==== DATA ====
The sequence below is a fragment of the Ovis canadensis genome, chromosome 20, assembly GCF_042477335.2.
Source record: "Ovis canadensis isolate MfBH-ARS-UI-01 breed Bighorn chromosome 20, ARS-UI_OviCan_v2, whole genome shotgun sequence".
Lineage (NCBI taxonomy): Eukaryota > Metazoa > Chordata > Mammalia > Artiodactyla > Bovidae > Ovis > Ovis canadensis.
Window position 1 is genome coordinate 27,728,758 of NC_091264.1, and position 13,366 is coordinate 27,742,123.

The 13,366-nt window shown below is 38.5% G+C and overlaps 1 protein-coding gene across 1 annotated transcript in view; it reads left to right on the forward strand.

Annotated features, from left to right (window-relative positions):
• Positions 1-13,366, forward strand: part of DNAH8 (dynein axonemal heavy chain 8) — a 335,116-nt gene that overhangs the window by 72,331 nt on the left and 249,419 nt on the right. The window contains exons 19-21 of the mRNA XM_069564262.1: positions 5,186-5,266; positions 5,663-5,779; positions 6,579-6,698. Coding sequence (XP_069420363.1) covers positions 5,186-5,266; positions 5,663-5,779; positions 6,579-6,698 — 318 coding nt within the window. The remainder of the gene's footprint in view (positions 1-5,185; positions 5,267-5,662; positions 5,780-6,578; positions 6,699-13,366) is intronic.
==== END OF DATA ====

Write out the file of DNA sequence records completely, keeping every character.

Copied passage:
The sequence below is a fragment of the Ovis canadensis genome, chromosome 20, assembly GCF_042477335.2.
Source record: "Ovis canadensis isolate MfBH-ARS-UI-01 breed Bighorn chromosome 20, ARS-UI_OviCan_v2, whole genome shotgun sequence".
Lineage (NCBI taxonomy): Eukaryota > Metazoa > Chordata > Mammalia > Artiodactyla > Bovidae > Ovis > Ovis canadensis.
Window position 1 is genome coordinate 27,728,758 of NC_091264.1, and position 13,366 is coordinate 27,742,123.

The 13,366-nt window shown below is 38.5% G+C and overlaps 1 protein-coding gene across 1 annotated transcript in view; it reads left to right on the forward strand.

Annotated features, from left to right (window-relative positions):
• Positions 1-13,366, forward strand: part of DNAH8 (dynein axonemal heavy chain 8) — a 335,116-nt gene that overhangs the window by 72,331 nt on the left and 249,419 nt on the right. The window contains exons 19-21 of the mRNA XM_069564262.1: positions 5,186-5,266; positions 5,663-5,779; positions 6,579-6,698. Coding sequence (XP_069420363.1) covers positions 5,186-5,266; positions 5,663-5,779; positions 6,579-6,698 — 318 coding nt within the window. The remainder of the gene's footprint in view (positions 1-5,185; positions 5,267-5,662; positions 5,780-6,578; positions 6,699-13,366) is intronic.